What you say to yourself: “I ate too much at dinner last night and then I had those cookies. I’m going to have to run an extra mile on the treadmill. Maybe I should work out twice?”

What God whispers: “Today is a new day. Look at yourself through my eyes. Let me show you how I see the woman I have made.”

God’s voice reassures you; Satan’s voice frightens you

What you say to yourself: What if I’m not enough? What if I can’t raise these children the way I’m supposed to? What if I’m not a good wife?

What God whispers: “My grace is sufficient for you. I have made you in my image. I promise you are more than enough.”

God’s voice enlightens you; Satan’s voice confuses you

What you say to yourself: I’m so lost. I don’t know what to do. I’m terrible at making decisions anyway. Someone else needs to do this for me.

What God whispers: “Listen to my voice. Let me quiet your heart. My Holy Spirit will guide you.”

God’s voice comforts you; Satan’s voice worries you

What you say to yourself: (3 AM) What am I going to do? I should have followed up on this months ago. Now it’s too late, and I can’t do anything about it.

What God whispers: “I am with you. Trust me. I will carry you through this.”

God’s voice calms you; Satan’s voice obsesses you

What you say to yourself: “Everyone’s going to know I messed up and they’re never going to forget it. I’ll be ostracized. I should be ostracized. Honestly, they should probably take my children away.”

What God whispers: “My child, I love you. Come to me, and I will give you rest.”

God’s voice convicts you; Satan’s voice condemns you

What you say to yourself: I’m worthless. I’m fat, I’m a terrible mother, and I can’t even have a decent conversation with my husband without saying something snarky.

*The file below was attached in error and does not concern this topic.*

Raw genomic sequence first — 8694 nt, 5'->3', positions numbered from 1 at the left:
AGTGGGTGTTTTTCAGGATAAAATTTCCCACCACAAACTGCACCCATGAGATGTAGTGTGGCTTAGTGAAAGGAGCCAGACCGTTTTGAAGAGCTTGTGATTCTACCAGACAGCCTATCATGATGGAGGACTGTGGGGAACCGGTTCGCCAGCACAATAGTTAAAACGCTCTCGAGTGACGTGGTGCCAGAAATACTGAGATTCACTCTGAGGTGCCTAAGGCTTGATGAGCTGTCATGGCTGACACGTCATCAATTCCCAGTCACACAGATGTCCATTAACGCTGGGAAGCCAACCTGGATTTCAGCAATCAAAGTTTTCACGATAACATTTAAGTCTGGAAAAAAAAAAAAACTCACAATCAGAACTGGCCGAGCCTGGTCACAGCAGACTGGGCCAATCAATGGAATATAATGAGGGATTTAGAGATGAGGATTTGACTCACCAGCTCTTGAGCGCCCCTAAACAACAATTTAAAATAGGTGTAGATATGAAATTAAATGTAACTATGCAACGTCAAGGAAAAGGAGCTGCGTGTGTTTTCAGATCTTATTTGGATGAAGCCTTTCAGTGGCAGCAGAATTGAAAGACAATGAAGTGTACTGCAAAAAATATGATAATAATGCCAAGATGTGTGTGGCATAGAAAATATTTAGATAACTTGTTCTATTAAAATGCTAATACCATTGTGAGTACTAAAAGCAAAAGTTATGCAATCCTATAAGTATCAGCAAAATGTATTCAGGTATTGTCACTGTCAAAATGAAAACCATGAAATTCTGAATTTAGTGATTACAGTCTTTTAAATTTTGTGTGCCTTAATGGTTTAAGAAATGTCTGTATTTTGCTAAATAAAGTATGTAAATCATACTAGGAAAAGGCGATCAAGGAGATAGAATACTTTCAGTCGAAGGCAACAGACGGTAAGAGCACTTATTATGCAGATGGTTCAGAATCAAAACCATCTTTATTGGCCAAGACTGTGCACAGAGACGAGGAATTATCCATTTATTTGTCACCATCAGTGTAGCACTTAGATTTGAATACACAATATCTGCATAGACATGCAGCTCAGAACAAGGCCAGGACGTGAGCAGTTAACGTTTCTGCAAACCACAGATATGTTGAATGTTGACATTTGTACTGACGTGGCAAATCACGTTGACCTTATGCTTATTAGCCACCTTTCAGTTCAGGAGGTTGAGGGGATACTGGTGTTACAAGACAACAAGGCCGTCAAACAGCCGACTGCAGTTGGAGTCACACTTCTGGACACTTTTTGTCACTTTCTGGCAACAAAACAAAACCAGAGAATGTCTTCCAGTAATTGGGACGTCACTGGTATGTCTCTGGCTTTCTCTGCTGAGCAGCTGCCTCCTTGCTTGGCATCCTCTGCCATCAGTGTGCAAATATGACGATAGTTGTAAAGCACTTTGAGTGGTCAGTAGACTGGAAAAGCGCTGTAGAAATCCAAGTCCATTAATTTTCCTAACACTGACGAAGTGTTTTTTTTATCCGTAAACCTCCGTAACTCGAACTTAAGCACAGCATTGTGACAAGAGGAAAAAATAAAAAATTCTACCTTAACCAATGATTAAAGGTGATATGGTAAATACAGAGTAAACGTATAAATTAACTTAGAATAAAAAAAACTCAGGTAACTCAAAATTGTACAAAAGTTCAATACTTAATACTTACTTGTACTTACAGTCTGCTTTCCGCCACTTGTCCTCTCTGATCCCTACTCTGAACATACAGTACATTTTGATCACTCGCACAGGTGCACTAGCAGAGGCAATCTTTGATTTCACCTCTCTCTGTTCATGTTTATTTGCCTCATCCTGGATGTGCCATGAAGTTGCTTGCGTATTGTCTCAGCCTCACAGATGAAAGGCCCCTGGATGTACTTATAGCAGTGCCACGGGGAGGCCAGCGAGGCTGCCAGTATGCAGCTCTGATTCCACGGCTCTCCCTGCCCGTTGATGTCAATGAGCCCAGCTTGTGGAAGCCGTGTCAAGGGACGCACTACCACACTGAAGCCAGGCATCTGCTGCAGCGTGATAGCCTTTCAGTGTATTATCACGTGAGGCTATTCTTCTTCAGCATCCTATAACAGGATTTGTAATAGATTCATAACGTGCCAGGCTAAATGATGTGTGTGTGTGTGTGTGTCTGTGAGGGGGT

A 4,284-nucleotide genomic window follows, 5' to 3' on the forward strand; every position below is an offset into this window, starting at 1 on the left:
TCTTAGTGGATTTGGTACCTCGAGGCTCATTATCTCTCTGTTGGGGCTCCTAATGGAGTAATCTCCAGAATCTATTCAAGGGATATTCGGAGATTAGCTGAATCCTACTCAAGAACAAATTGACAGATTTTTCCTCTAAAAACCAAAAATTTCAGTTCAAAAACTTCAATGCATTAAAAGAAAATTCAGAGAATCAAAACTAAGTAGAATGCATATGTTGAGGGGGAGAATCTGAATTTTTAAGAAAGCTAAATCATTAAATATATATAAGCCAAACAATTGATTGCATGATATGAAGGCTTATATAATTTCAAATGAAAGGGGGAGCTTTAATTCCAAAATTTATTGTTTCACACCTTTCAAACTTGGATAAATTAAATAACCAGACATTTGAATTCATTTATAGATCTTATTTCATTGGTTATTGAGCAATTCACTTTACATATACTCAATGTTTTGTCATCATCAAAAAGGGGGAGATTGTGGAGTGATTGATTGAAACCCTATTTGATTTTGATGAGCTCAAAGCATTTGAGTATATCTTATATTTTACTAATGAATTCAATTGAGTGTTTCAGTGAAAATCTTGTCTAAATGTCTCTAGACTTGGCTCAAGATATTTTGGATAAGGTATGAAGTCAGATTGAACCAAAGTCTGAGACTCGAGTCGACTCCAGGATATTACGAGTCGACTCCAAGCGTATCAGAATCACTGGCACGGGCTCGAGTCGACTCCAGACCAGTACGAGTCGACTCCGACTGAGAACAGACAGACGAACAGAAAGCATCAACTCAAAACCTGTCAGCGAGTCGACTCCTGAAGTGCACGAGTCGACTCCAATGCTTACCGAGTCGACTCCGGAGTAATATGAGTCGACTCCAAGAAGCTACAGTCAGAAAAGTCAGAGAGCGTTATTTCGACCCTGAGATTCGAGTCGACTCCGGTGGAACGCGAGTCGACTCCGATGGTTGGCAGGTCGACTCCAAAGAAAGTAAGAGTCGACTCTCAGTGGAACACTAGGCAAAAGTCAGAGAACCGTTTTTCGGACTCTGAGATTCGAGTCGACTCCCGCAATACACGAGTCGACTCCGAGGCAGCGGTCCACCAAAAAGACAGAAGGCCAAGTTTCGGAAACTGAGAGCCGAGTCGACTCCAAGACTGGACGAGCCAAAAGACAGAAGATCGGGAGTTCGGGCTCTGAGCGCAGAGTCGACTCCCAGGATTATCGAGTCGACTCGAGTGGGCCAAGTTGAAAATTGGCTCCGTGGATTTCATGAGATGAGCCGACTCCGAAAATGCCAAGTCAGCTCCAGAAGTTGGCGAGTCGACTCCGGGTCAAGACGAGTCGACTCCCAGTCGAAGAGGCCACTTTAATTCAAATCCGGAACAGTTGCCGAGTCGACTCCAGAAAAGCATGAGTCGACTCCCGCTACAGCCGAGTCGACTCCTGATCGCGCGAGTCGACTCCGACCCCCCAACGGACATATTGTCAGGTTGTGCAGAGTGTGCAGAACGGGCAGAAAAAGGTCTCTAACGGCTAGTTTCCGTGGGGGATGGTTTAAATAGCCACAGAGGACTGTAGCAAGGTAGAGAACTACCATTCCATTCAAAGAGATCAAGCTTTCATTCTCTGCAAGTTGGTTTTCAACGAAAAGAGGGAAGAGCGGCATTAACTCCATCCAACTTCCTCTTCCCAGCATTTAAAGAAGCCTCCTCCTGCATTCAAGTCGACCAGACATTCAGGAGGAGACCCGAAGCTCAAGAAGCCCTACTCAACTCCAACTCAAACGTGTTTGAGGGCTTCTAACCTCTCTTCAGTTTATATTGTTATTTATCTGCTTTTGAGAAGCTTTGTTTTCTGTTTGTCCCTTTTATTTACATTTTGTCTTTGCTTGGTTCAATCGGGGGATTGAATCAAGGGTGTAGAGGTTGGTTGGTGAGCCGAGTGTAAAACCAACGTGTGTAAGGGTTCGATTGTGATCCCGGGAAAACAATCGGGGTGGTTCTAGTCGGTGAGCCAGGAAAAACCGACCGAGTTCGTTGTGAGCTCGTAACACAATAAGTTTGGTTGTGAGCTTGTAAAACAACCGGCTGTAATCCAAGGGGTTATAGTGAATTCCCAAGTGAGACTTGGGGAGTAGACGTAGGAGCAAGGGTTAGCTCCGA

What God whispers: “I have planned you from the beginning of time. You were made for greatness, my Child. Now go and do what I have called you to do.”

God made you. He loves you. You are not worthless, a failure, or a fraud.

Even if your fellow Walmart shoppers look at you sideways, that judgment doesn’t matter. What does matter is the voice of God, who can count every hair on your head and has found each one to be pleasing.

Mama, don’t believe the lies of your Wormwood. Cling to the God of love in your heart.


Copyright 2018 Ginny Kochis

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About Author

Ginny Kochis is a Catholic wife and homeschooling mom to three differently-wired children. She founded the Not So Formulaic community to support Catholic moms raising out-of-the-box kids. Ginny believes God gives curious, creative, intense children the exact mother they need to thrive.

5 Comments

  1. Ginny, I loved your post. I enjoyed even just the first part if that had been the full post but then loved how you continued on to give some concrete examples. When I started learning more in depth about St. Ignatius’ ideas, at first I was not sure I understood the concepts. Then through experience they started to make more sense. I still enjoy seeing concrete examples to help recognize, and for those who have not yet heard the concepts, it is really helpful to see examples to better understand. Thank you for your post.

  2. Tears. This was so timely. A week of PMS and listening to the lies from my mind and the devil. Literally feeling so much of what you said (failure was a common word in my mental vocab this week). Thank you for this. I’m going to save it and share it. And now I don’t feel like I’m the only one (another cunning lie the Evil One uses!).